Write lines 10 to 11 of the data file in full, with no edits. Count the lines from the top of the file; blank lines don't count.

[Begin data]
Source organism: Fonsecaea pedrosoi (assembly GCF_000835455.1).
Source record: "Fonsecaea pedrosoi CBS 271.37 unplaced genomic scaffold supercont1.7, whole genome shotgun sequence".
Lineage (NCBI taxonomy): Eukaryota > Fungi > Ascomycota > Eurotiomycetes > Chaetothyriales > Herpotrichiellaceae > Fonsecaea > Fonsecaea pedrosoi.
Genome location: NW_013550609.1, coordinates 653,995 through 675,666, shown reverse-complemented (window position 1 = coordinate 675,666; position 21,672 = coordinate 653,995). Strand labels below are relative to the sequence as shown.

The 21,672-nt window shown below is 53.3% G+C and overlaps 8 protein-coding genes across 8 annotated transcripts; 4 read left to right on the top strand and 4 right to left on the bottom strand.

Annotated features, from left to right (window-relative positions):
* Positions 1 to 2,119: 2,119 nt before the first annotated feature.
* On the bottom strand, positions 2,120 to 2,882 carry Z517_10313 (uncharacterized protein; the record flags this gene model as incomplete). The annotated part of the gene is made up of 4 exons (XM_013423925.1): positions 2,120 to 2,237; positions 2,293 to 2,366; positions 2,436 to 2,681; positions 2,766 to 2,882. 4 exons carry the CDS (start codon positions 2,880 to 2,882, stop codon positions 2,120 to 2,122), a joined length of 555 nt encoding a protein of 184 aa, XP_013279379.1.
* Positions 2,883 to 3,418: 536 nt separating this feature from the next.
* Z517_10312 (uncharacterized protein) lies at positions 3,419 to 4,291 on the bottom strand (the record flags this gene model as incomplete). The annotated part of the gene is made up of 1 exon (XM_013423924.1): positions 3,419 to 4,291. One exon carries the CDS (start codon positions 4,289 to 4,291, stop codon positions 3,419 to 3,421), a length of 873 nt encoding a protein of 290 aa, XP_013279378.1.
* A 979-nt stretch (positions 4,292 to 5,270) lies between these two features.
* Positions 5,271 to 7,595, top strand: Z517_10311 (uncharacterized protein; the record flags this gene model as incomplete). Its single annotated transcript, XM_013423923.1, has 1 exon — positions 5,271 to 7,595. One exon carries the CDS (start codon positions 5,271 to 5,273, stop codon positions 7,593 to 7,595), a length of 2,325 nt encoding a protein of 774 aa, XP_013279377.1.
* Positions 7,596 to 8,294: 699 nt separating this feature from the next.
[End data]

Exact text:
* Z517_10312 (uncharacterized protein) lies at positions 3,419 to 4,291 on the bottom strand (the record flags this gene model as incomplete). The annotated part of the gene is made up of 1 exon (XM_013423924.1): positions 3,419 to 4,291. One exon carries the CDS (start codon positions 4,289 to 4,291, stop codon positions 3,419 to 3,421), a length of 873 nt encoding a protein of 290 aa, XP_013279378.1.
* A 979-nt stretch (positions 4,292 to 5,270) lies between these two features.